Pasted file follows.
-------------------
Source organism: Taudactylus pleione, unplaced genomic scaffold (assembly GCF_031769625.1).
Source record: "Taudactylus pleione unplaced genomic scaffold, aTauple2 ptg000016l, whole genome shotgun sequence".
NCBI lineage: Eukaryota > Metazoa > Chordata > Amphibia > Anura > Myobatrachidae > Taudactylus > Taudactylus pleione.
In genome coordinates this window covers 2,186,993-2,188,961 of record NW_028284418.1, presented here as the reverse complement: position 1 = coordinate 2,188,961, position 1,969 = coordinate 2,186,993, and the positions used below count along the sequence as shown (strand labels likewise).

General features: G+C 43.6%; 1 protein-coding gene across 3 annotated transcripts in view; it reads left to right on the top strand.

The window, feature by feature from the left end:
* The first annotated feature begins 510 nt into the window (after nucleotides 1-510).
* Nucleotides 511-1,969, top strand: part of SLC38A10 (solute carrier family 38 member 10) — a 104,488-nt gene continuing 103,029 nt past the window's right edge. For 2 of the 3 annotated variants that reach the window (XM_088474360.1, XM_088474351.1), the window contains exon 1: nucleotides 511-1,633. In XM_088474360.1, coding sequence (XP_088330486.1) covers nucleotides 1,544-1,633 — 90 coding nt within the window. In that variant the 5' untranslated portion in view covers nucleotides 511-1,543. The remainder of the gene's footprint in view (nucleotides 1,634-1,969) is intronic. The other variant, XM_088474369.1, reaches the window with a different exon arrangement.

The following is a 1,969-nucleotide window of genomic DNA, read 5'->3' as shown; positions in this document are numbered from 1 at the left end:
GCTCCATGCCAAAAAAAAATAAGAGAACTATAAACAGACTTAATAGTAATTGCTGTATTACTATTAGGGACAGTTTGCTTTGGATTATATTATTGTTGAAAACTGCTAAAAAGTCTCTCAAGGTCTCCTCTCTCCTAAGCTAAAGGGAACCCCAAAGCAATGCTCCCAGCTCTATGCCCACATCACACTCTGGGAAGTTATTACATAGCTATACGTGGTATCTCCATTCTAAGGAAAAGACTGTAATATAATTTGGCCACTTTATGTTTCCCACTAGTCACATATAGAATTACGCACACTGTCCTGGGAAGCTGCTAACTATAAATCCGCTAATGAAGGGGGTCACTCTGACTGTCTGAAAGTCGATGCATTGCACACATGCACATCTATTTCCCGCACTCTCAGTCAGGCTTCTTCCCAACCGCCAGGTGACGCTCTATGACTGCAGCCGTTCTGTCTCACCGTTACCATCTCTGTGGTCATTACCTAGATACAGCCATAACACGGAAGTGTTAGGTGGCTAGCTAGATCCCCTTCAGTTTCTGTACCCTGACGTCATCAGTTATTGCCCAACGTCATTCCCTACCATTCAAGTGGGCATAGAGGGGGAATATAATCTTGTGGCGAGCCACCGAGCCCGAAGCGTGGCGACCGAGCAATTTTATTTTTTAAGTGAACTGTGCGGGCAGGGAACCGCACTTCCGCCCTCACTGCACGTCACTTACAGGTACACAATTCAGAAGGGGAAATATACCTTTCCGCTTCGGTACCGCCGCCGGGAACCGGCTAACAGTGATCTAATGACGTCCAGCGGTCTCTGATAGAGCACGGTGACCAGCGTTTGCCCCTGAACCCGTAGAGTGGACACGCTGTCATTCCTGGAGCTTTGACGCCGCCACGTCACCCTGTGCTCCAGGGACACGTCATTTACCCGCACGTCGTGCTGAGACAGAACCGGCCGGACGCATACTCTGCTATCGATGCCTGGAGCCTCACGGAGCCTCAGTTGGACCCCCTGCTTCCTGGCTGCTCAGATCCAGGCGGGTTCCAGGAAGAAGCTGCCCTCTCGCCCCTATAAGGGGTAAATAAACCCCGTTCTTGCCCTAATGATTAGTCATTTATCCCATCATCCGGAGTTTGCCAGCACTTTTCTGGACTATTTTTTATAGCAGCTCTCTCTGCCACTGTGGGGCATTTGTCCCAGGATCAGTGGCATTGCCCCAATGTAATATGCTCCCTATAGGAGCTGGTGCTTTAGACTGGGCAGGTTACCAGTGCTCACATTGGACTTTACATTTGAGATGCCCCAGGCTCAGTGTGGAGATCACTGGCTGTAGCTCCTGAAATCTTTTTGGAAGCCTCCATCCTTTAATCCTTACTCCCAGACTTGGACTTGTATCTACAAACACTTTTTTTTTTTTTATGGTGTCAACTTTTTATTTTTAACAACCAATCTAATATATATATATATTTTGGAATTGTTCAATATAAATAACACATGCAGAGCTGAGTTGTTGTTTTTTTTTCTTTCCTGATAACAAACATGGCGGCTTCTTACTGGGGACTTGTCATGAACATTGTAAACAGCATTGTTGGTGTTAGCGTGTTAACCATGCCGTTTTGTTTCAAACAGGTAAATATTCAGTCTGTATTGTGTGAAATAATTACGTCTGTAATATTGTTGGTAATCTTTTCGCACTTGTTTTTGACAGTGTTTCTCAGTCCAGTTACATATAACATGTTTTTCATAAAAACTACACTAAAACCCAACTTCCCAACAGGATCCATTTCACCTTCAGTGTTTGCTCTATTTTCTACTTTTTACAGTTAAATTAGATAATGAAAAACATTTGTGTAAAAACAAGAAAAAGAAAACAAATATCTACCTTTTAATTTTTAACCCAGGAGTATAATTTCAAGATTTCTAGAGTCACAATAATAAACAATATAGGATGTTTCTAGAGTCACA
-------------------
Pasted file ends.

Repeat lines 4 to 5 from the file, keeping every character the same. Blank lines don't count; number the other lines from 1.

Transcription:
In genome coordinates this window covers 2,186,993-2,188,961 of record NW_028284418.1, presented here as the reverse complement: position 1 = coordinate 2,188,961, position 1,969 = coordinate 2,186,993, and the positions used below count along the sequence as shown (strand labels likewise).

General features: G+C 43.6%; 1 protein-coding gene across 3 annotated transcripts in view; it reads left to right on the top strand.